9. Great, thanks @ElsieD for helping out with the research! So far it looks like time-to-boil varies from pan to pan (to be expected due to the different amount/characteristics of ferromagnetic material used), although they all seem to be in the same ballpark, and most importantly my timings are not far off, so I'm keeping the unit! Thanks everyone for your contribution P.S. By the way, turns out I misspoke when I said it takes 6.5 minutes to bring 2 liters of water to a full boil - it's actually about 9 minutes in my 2.75 qt Scanpan (with the lid on and target temp fully cranked up to max). Still, I think it's in the same ballpark with @ocd's calculations - I adjusted them a little bit (used 4.2kJ / kg*K as water heat capacity since it varies slightly from 4.183 to 4.220 from 0 to 100 C), delta Temp is 85K in my case (cold tap water was 60F or 15C), which gives us 397 seconds (or 6.6 minutes), but that's assuming 100% efficiency as @ocd pointed out. According to Wikipedia, US D.O.E. conducted new studies in 2013 and 2014 which found that induction efficiency (percentage of the energy consumed by a cooker that have been transferred as heat to a standardized aluminum test block) is only about 72% on average (and not 84% as it was previously thought). Divide 397 by 0.72 and voila - 551 seconds or 9.19 minutes! I also found an article with a video on Eater.com where they are doing a similar test with bringing 2 liters of water to a full boil - and it takes them about 11 minutes (granted, with an open pot - going to re-do my test with no lid and see if I get the same result).
  10. Thanks - that's a great tip! Yes, I thought about that too! When I get home tonight I will test my electric kettle to see if maybe it boils water a little faster or at least at the same speed so I can divide and conquer (e.g. pour 2 quarts into each and once they start boiling combine them in CF). This should help if I'm in a time crunch (hungry guests etc ) Thanks - absolutely! I really like this community, and I appreciate the support and inspiration I've gotten so far - will do my best to give back and contribute. I can totally relate to that - my lady and I both work crazy hours and we rarely have the energy to cook something serious when we get home. We do like to cook on the weekends though - will try to keep track and share once we come up with something interesting.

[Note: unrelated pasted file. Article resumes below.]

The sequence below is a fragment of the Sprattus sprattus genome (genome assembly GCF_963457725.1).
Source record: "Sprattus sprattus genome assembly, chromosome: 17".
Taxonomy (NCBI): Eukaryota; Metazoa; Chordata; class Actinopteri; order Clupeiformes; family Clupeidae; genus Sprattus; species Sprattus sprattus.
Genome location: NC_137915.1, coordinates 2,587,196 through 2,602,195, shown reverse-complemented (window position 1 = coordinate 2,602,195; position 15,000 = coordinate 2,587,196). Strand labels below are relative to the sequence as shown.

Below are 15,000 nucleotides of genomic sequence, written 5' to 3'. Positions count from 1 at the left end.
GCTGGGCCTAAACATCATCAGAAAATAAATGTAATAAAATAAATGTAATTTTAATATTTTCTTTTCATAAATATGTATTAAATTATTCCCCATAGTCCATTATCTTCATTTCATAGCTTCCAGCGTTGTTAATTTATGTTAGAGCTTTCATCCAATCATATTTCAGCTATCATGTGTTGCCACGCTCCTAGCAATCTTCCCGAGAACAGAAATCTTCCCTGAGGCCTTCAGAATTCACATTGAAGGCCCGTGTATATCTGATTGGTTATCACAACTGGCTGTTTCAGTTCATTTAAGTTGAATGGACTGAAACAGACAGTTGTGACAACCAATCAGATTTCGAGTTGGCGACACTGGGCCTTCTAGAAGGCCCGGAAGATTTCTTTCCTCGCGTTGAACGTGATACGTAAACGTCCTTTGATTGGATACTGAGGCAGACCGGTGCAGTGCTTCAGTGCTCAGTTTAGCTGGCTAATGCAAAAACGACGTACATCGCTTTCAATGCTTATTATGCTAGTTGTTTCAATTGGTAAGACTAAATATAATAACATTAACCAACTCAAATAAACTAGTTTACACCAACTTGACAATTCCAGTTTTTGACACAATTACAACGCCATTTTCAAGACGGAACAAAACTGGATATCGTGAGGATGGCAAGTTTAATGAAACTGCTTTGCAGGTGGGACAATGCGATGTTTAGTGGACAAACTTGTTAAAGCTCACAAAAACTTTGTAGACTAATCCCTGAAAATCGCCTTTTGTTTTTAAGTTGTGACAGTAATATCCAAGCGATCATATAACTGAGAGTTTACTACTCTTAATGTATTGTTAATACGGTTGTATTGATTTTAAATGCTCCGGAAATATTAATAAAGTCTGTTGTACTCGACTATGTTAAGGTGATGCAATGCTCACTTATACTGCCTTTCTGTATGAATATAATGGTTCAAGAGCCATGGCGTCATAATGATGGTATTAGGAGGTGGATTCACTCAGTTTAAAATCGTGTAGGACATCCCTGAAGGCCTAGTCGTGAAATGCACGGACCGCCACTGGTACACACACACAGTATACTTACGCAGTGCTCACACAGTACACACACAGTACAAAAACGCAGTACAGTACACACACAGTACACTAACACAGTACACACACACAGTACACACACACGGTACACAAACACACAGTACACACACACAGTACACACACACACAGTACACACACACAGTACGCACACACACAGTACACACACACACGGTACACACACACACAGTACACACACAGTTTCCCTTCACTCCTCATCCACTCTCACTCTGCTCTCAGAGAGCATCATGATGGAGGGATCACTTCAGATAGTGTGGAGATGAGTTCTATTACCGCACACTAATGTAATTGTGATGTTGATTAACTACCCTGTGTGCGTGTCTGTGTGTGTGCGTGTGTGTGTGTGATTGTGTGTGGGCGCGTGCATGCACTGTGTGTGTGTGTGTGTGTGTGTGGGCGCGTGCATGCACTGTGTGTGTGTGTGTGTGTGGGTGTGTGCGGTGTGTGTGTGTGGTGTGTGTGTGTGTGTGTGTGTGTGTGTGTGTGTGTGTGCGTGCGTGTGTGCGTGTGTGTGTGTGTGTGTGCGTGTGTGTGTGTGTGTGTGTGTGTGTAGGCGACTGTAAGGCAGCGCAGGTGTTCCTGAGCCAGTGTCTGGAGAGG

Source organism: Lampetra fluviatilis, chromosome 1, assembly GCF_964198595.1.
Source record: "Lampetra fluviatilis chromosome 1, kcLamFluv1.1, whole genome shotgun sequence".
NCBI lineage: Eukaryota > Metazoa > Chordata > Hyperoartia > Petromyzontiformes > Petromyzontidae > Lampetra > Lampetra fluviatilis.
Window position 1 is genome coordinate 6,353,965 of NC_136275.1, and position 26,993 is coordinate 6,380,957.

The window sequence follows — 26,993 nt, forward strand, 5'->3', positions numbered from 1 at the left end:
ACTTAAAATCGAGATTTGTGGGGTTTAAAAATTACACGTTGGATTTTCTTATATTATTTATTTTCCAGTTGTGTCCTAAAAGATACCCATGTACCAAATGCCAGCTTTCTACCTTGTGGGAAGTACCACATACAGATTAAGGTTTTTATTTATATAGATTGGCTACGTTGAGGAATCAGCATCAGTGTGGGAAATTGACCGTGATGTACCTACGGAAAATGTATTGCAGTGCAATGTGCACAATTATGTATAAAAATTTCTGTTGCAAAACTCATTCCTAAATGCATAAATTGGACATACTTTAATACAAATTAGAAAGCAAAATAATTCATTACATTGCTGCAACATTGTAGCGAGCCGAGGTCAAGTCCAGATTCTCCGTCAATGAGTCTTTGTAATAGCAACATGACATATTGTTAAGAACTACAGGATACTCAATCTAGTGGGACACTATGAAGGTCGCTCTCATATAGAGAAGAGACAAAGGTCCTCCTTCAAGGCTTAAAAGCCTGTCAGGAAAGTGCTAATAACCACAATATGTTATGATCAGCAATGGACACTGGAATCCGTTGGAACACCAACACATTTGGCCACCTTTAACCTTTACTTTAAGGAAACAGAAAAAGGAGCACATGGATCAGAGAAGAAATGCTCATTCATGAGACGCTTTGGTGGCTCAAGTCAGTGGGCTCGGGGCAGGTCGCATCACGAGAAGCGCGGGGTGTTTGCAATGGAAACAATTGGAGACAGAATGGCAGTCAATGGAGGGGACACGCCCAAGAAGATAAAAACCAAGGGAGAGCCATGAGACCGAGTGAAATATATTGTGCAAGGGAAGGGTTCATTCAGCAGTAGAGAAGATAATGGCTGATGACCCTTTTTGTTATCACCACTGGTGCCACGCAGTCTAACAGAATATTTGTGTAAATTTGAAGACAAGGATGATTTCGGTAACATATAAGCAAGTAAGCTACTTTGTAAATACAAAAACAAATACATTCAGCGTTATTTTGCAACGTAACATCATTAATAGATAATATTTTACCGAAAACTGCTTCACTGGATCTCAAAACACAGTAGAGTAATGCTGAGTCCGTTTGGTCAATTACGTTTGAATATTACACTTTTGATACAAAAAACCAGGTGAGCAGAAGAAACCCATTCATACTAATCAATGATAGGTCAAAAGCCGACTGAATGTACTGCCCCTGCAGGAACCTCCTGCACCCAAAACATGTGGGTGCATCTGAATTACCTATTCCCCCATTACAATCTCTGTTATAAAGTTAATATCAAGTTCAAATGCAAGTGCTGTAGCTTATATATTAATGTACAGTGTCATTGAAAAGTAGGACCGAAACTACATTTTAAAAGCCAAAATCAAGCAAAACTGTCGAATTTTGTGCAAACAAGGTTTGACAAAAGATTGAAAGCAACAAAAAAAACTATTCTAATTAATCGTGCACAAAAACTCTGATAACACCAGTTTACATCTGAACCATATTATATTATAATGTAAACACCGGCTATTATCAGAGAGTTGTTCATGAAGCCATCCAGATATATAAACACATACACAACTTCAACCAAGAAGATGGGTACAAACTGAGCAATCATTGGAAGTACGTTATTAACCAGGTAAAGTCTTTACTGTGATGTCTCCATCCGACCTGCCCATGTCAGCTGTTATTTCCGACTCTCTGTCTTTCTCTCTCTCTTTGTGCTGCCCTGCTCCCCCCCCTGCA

11. Great, thanks so much @ocd and @CanadianHomeChef - this was very helpful, I feel so much better now!
  12. Greetings fellow cooks and foodies, First of all, Thank You All Very Much for starting this thread and sharing tons of helpful info - it inspired me to pull the trigger on the Control Freak, so I ordered it from Sur La Table (it was on sale) and it arrived this Monday! Happy to report that it does work with my Scanpan CS+ 10 piece cookware set (CS+ is their latest non-stick line exclusive to SLT) - at the same time, I never managed to bring water to boil in "under 2 minutes" as several online reviewers have claimed. With my unit, 0.75 liter (about 3 cups) in a 2qt saucepan takes about 4 minutes to boil, and 2 liters take a full 6.5 minutes - that's with the lid closed, Intensity set to Fast and the temperature knob cranked up to max (482F). My first thought was that perhaps the unit is not drawing enough power so I tried different outlets, and then I measured wattage with my WeMo smart plug - it hovered around 1800 W as per CF specifications. I then tried a different cookware (Staub Perfect Pan - enameled cast iron), and got similar timing with similar amounts of water. By the way, pan probe temp at boiling point is much higher than water temp, 270F vs. 212F - is this normal? Question to other lucky CF owners - are you getting similar results with your cookware or is it noticeably faster than 4 minutes for 3 cups of water? If it's not too much trouble, perhaps you could run a quick test and share how long it takes your CF to boil X amount of water in Y cookware? Hopefully the difference is in the cookware - although my $1k Scanpan CS+ set is not eligible for return anymore, at least if I know what cookware works better I could buy a pan or two just for when I need a faster boil. If it is the unit itself then it should be eligible for replacement - or maybe it just needs the latest firmware? (slim chances I know). I also submitted a support ticket with Breville Support (online chat wasn't available), will report back as soon as I hear anything. Thanks a lot in advance! John.